Nava Lubelski: Roomful at LMAKProjects

by Kris Scheifele

October 28 – December 11, 2011

Image courtesy of LMAKprojects.

Nava Lubelski’s last show at LMAKProjects was a blood bath, or so it seemed. Along one wall, a row of white canvases appeared to have fallen victim to a drive-by. However, the red splatter turned out to be Lubelski’s signature embroidery. Combining the mid-20th century maneuvers of Jackson Pollock, Morris Louis, and Alberto Burri with what was once considered strictly ‘women’s work,’ she elevates the flaw to stylistic form by highlighting and solidifying drips, stains, and holes with her meticulous stitching. In her latest show, an eviscerated electric blanket replaces the cartoon carnage of two years prior. As if it were used to cover an oozing corpse caught in the same crossfire, the blanket’s ripped-out wiring evokes the IV and the failing body; the bright pink color makes it all the more disturbing.
While this exhibition is a bit of a hodgepodge, other pieces tie-in with this kind of troubled domesticity and its invocation of mortality. In Gone, a once vibrant forest green can still be glimpsed in the seams of the antique chair’s faded velvet upholstery. In the center of the seat, where a sitter’s privates would land, is a hole; it is adorned with a stitched, white cobweb and skirted by the outline of more red splatter. Here, the old-maid joke meets the menstrual mishap. Down the back are drips stitched in  white thread. (Was the chair an outdoor bird perch or is this another kind of bodily fluid?) Either way, everything is spent.

Image courtesy of LMAKprojects.

First Cavalry, nearly the same moldy green as the dilapidated chair, practically made itself. Rescued from a factory’s reject pile, the mass-produced embroidered patches will never adorn the cavalry soldiers for whom they were intended. Within the context of the exhibition, it feels like a haunted house tapestry, but it does not depict glorified medieval battle scenes. Instead, the rows of partially sewn horse silhouettes serve as a kind of scoreboard for who — and which of their parts — will be coming home from war. The pathetic, pink stitched embellishments fail to remedy these losses.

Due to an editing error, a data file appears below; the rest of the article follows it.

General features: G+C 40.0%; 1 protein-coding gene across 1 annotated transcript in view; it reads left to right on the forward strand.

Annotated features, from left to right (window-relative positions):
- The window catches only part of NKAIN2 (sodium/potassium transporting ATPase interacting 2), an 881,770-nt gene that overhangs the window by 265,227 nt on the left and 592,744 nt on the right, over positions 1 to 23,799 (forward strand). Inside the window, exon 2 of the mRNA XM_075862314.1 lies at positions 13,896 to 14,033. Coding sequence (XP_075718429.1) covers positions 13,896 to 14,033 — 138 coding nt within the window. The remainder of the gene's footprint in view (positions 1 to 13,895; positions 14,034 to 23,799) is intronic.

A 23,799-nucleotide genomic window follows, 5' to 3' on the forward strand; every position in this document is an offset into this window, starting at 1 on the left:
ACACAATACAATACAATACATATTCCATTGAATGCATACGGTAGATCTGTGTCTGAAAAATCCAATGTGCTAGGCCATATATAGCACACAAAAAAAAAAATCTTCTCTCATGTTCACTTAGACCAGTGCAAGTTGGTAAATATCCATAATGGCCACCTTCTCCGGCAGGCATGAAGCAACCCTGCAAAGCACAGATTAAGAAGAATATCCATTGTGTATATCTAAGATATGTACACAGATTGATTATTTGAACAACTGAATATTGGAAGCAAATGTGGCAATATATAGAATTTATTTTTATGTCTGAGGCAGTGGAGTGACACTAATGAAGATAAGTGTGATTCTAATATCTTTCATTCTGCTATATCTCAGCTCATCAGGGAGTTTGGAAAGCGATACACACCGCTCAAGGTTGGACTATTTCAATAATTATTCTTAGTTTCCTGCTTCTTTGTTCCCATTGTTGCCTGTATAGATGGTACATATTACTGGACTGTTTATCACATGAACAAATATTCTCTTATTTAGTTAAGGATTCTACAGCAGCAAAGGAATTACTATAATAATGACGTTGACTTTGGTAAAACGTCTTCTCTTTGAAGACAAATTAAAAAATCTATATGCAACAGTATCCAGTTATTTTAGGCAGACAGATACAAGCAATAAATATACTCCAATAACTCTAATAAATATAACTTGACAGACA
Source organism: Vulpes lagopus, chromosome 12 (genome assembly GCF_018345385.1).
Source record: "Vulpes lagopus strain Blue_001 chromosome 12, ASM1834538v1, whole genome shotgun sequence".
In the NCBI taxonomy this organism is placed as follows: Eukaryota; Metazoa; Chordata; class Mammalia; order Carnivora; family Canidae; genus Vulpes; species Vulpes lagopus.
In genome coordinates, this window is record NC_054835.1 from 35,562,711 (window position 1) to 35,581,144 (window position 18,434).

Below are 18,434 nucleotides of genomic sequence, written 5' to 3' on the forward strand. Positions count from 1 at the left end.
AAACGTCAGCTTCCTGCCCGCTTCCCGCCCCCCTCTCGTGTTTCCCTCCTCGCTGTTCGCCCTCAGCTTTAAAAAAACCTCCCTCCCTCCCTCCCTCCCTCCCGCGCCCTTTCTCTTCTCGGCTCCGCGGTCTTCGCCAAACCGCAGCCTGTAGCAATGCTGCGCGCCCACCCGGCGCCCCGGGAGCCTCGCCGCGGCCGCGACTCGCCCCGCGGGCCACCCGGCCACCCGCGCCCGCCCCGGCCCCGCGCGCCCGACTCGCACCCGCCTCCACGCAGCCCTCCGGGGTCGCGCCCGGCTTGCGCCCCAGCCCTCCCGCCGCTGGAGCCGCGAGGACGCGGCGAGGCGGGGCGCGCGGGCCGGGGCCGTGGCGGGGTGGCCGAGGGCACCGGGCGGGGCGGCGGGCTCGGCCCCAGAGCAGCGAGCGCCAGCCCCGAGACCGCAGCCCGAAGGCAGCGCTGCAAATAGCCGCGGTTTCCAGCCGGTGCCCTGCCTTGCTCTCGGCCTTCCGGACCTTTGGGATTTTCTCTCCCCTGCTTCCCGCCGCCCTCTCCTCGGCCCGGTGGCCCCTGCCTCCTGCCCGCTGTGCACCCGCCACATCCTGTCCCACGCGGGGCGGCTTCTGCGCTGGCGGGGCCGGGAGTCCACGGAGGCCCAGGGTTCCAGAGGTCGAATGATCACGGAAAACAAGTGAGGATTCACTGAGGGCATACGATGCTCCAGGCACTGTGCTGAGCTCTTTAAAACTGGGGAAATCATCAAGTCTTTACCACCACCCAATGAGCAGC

True to its name, the exhibition is indeed a roomful. Despite the fact that rooms have pictures on the wall, the indistinct punctured and repaired canvases seem unnecessary while the cobweb installation of black fabric scraps is really out of place; Lubelski might have done well to stick with household and found items. Portfolio is an exception to this over-stuffed incoherence. It is a variation on her other paper works in which hoarded documents, such as tax files, are cut, rolled, and arranged in swirling, biomorphic patterns. In this instance, a collection of 1940s art school drawings was destroyed as it was preserved, in much the same way as Dario Robleto turned Civil War era ephemera into unrecognizable ingredients in his ruminations on love and loss. With less controversy, Lubelski hits her mark with the creepy, old stuff people can’t let go of but don’t want to keep.

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